9) Friends and family members may not realize this, but constantly questioning or criticizing a T1ds blood sugars is annoying and frustrating. They may mean well, but it’s best not to go about it without a T1ds knowledge like peeking at their Dexcom then shaming them for high or low BGs (just an example). Although this disease is manageable, some days will be harder than others and that’s when they need to be even more understanding and supportive. 👨‍👩‍👧

10) Offer your love and genuine support and if no words come to mind, a hug will be just fine. To learn how to genuinely support a T1d or their parent, read my previous posts and take the initiative to educate yourself about this disease. The more support a T1d has, the greater the chances of him or her succeeding in taking control of their diabetes and minimizes any feelings of isolation and depression. ✊🏼
. . .
*NOTE: Examples given are not to be taken literally. Apply each Diabetes Etiquette card to your life in situations you see fit. Always use good educated judgement for self-care and be kind before commenting on other people’s posts especially when you barely know the person. Share and tag @type1diabetic_life on Instagram. Mahalo and live well.💙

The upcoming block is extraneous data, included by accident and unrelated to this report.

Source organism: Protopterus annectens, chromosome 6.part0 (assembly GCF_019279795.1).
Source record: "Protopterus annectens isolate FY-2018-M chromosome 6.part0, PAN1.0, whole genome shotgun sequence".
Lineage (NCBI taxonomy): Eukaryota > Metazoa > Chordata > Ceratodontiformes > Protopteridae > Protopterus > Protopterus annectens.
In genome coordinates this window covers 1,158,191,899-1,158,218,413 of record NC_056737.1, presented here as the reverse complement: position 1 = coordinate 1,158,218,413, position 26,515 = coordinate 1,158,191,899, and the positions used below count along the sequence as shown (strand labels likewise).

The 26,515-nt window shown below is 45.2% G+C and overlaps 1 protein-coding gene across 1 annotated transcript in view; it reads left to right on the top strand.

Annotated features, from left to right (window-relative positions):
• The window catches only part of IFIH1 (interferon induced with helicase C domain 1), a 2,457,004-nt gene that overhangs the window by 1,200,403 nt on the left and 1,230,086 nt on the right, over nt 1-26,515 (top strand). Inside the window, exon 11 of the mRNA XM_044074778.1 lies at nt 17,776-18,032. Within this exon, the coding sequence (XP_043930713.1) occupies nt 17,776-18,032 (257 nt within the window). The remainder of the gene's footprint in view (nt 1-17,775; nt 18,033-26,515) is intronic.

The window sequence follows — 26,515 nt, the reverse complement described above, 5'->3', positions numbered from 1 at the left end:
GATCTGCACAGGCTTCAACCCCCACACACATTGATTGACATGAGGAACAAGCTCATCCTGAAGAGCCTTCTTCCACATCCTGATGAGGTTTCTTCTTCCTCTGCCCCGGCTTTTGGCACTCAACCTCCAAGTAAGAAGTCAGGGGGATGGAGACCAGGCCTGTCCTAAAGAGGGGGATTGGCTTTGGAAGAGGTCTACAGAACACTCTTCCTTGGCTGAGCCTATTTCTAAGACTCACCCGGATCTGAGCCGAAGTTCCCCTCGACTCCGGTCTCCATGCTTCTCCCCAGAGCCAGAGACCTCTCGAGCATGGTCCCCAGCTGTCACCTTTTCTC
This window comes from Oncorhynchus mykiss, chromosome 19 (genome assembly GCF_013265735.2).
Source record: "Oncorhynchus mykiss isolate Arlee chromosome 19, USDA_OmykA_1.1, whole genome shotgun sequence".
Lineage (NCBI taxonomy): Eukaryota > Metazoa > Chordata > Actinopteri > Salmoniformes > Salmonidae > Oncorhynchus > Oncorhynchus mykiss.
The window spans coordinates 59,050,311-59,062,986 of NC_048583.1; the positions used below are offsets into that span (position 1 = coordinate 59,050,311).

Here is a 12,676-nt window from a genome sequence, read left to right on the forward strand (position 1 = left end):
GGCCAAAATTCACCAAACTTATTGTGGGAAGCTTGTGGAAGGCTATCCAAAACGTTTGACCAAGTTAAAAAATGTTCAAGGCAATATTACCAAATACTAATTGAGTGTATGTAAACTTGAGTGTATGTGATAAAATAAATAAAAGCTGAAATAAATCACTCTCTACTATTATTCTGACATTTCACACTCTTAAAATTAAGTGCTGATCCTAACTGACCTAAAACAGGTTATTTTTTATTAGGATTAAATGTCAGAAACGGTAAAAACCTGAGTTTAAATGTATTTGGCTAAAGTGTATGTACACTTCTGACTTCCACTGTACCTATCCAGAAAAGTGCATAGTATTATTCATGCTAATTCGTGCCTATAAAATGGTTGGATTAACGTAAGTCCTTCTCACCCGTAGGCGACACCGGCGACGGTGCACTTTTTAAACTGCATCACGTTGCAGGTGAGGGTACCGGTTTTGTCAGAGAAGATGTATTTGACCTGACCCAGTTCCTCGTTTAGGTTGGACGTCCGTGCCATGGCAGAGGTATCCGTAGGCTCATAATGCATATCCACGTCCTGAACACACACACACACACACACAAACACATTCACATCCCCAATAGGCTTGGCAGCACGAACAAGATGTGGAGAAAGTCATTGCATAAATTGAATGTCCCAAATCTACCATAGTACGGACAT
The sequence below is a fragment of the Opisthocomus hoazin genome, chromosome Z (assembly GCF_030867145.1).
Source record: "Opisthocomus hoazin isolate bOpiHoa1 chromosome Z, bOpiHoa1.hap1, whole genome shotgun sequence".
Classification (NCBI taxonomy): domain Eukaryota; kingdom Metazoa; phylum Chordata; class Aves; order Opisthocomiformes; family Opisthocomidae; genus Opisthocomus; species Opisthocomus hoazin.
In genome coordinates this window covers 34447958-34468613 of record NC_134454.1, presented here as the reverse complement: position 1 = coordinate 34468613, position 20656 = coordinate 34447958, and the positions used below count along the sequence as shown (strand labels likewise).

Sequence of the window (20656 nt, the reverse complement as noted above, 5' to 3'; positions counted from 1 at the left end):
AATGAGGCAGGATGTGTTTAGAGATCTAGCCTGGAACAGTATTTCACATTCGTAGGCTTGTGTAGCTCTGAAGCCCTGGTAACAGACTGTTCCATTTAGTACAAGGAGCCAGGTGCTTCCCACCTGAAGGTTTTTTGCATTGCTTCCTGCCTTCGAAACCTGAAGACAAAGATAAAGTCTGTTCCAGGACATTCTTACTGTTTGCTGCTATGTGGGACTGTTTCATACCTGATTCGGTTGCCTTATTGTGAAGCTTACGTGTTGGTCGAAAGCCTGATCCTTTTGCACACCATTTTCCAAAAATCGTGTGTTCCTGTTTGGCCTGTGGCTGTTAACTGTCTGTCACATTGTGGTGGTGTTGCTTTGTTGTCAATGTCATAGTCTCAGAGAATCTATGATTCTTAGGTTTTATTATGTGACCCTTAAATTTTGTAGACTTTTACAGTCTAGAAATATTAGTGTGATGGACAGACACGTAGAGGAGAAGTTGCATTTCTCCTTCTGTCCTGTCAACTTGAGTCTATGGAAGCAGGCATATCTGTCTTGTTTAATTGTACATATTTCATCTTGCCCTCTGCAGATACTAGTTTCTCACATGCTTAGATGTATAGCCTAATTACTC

"You Are Not Alone" ATB tribute to Michael Jackson, #diabetesetiquette


Popular posts from this blog

Oahu Trip

I was born and raised on Oahu, HI and am part Native Hawaiian. A lot of people have this common misconception that if you're born in Hawaii, that makes you Hawaiian. However, that simply isn't true. To be Native Hawaiian, is a racial - not a geographical, birthright. Native Hawaiian runs in both my families bloodlines. I just happen to carry more Okinawan and Native American physical traits than the majority of my family members. I have traveled back and forth to Hawaii from Los Angeles many times. Each time I come back to the islands, it feels more like I'm returning "home" than just coming back for a vacation.

Throughout our recent Oahu trip, we met some old friends, shared some laughs, and ate some damn good "ono" (delicious) food. Even though we struggled with toddler tantrums, crazy blood sugars, traffic, and a slight pump malfunction; we still managed to have fun beyond type one. Which is also why I'll try to focus this particular post more o…